We headed over to the Inn next. Our tour guide was a graduate of L’academie who now serves as Chef Patrick O’Connell’s personal assistant. She took us through the public parts of the Inn, explaining the origins of various artworks, ceiling patterns, and interior design concepts. (The Inn includes fabric from a Napoleonic tent, among other rarities.) Our tour led to the kitchen rather quickly (the Inn is not that large).

The large windows, beautiful Vulcan stove with brass fittings, and cool climate of the Inn’s kitchen left me feeling like I’d wandered into an alternate reality where people live their lives working in such spaces. Gregorian chant music floated over the kitchen space. A PacoJet machine sat next to a table with assorted fruits and vegetables decoratively arranged on elevated dishes. The floor was spotlessly clean, and while everybody was busy, nobody was running about and everything was fairly quiet. The kitchen staff is outfitted with labrador-spotted chef’s pants and aprons, and the chef on duty explained that side towels are to be changed the moment they become visibly soiled.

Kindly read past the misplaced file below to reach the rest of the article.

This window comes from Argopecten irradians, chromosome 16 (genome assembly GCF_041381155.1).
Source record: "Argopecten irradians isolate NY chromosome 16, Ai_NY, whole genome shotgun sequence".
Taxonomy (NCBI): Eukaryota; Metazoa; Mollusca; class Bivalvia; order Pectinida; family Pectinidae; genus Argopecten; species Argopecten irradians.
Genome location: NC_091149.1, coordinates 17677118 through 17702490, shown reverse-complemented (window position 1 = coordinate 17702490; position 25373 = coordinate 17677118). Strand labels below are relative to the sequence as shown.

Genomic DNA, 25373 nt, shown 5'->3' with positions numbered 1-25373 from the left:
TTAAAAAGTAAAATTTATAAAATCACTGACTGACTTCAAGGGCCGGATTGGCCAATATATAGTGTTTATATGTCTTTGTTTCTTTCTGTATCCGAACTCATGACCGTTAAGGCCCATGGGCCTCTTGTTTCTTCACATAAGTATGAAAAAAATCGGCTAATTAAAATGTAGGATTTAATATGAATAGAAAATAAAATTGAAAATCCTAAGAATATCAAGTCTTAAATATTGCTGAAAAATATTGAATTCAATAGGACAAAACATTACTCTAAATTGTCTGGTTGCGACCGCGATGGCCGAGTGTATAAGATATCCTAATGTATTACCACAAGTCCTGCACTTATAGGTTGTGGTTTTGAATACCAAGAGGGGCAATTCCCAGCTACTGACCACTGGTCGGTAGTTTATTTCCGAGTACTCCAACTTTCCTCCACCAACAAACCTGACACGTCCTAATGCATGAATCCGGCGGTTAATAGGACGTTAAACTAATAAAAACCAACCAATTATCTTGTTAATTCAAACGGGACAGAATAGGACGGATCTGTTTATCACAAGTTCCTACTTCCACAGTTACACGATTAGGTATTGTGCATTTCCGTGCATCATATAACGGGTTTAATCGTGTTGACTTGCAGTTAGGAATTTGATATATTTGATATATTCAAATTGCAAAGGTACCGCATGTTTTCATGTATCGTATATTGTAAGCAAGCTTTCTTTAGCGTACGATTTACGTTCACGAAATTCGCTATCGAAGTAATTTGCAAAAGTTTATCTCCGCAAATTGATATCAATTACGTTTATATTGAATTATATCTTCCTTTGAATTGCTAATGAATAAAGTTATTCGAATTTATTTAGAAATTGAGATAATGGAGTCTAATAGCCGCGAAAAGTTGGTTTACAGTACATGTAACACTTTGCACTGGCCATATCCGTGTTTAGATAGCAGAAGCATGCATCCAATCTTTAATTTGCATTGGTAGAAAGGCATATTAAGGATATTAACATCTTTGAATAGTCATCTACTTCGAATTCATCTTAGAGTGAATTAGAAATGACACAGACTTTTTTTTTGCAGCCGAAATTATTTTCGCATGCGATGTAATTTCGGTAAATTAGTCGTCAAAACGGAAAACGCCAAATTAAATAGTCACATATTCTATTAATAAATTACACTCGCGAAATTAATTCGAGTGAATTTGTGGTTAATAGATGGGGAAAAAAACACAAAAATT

The staff had prepared some platters of dried fruit and petit fours (shortbread wedges, brownies, tiny heart-shaped cherry scones, and so on) for us, and set out trays with glasses of iced tea. The food made us feel welcome in the kitchen, and helped us to loosen up and enjoy the kitchen rather than feeling intimidated.

We were encouraged to walk around, ask questions, and investigate what the cooks were doing. Among things I noticed: a former L’academie extern nearing his first anniversary busily checking in a very active live lobster delivery. A pastry chef piping “Happy Anniversary” and “Happy Birthday” in chocolate onto marzipan ribbons for dessert trays. A half-sheet pan of white bread cut into ¾” squares, for later use in World’s Smallest BLT canapes. The PacoJet whizzing through a mixture to make melon-mint sorbet in record time. A cook straining the sauce for braised rabbit…he wiped up the small spill he caused immediately. Another cook filling half-moon raviolis with an eggplant mixture; he used a scalloped cutter to cut the edge decoratively after he cut, filled, and sealed the pasta to make the scalloped pattern as clean as possible.